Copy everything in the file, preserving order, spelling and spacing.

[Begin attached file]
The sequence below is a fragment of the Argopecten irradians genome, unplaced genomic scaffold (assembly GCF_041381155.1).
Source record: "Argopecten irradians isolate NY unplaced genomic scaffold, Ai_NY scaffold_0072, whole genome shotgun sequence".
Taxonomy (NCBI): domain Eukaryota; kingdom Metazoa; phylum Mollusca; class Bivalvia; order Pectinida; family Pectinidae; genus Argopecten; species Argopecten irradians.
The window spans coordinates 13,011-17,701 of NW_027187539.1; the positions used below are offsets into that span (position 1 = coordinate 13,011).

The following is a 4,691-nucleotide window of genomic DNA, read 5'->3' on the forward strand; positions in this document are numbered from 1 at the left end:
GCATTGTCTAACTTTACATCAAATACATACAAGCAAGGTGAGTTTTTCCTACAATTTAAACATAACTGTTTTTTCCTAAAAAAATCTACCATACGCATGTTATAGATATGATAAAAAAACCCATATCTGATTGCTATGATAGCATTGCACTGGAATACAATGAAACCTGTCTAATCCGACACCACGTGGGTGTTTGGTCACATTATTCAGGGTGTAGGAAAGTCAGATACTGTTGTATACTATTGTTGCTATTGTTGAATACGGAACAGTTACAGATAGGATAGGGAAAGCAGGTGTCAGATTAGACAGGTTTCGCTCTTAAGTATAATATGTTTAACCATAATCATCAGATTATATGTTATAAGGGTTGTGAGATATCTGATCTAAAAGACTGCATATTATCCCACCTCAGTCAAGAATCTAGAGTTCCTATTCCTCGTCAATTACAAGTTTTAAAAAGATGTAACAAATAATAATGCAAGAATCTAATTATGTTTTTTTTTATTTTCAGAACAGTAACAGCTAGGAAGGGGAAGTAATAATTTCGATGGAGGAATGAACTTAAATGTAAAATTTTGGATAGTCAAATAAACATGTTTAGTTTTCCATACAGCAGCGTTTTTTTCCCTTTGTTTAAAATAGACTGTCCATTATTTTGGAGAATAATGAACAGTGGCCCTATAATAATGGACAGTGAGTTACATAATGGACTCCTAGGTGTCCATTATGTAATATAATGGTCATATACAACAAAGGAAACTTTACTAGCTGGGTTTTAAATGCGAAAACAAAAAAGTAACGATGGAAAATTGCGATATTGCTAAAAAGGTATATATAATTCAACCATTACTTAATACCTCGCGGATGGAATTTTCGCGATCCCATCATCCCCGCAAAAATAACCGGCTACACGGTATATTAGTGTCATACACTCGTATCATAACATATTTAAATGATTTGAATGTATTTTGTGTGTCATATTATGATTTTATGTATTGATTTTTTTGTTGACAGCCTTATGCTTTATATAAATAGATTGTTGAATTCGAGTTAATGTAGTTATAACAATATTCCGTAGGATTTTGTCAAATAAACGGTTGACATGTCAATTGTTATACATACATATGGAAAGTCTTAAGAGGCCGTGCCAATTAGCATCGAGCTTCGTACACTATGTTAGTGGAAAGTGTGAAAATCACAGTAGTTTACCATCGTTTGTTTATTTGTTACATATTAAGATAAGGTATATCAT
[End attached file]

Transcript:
The sequence below is a fragment of the Argopecten irradians genome, unplaced genomic scaffold (assembly GCF_041381155.1).
Source record: "Argopecten irradians isolate NY unplaced genomic scaffold, Ai_NY scaffold_0072, whole genome shotgun sequence".
Taxonomy (NCBI): domain Eukaryota; kingdom Metazoa; phylum Mollusca; class Bivalvia; order Pectinida; family Pectinidae; genus Argopecten; species Argopecten irradians.
The window spans coordinates 13,011-17,701 of NW_027187539.1; the positions used below are offsets into that span (position 1 = coordinate 13,011).

The following is a 4,691-nucleotide window of genomic DNA, read 5'->3' on the forward strand; positions in this document are numbered from 1 at the left end:
GCATTGTCTAACTTTACATCAAATACATACAAGCAAGGTGAGTTTTTCCTACAATTTAAACATAACTGTTTTTTCCTAAAAAAATCTACCATACGCATGTTATAGATATGATAAAAAAACCCATATCTGATTGCTATGATAGCATTGCACTGGAATACAATGAAACCTGTCTAATCCGACACCACGTGGGTGTTTGGTCACATTATTCAGGGTGTAGGAAAGTCAGATACTGTTGTATACTATTGTTGCTATTGTTGAATACGGAACAGTTACAGATAGGATAGGGAAAGCAGGTGTCAGATTAGACAGGTTTCGCTCTTAAGTATAATATGTTTAACCATAATCATCAGATTATATGTTATAAGGGTTGTGAGATATCTGATCTAAAAGACTGCATATTATCCCACCTCAGTCAAGAATCTAGAGTTCCTATTCCTCGTCAATTACAAGTTTTAAAAAGATGTAACAAATAATAATGCAAGAATCTAATTATGTTTTTTTTTATTTTCAGAACAGTAACAGCTAGGAAGGGGAAGTAATAATTTCGATGGAGGAATGAACTTAAATGTAAAATTTTGGATAGTCAAATAAACATGTTTAGTTTTCCATACAGCAGCGTTTTTTTCCCTTTGTTTAAAATAGACTGTCCATTATTTTGGAGAATAATGAACAGTGGCCCTATAATAATGGACAGTGAGTTACATAATGGACTCCTAGGTGTCCATTATGTAATATAATGGTCATATACAACAAAGGAAACTTTACTAGCTGGGTTTTAAATGCGAAAACAAAAAAGTAACGATGGAAAATTGCGATATTGCTAAAAAGGTATATATAATTCAACCATTACTTAATACCTCGCGGATGGAATTTTCGCGATCCCATCATCCCCGCAAAAATAACCGGCTACACGGTATATTAGTGTCATACACTCGTATCATAACATATTTAAATGATTTGAATGTATTTTGTGTGTCATATTATGATTTTATGTATTGATTTTTTTGTTGACAGCCTTATGCTTTATATAAATAGATTGTTGAATTCGAGTTAATGTAGTTATAACAATATTCCGTAGGATTTTGTCAAATAAACGGTTGACATGTCAATTGTTATACATACATATGGAAAGTCTTAAGAGGCCGTGCCAATTAGCATCGAGCTTCGTACACTATGTTAGTGGAAAGTGTGAAAATCACAGTAGTTTACCATCGTTTGTTTATTTGTTACATATTAAGATAAGGTATATCAT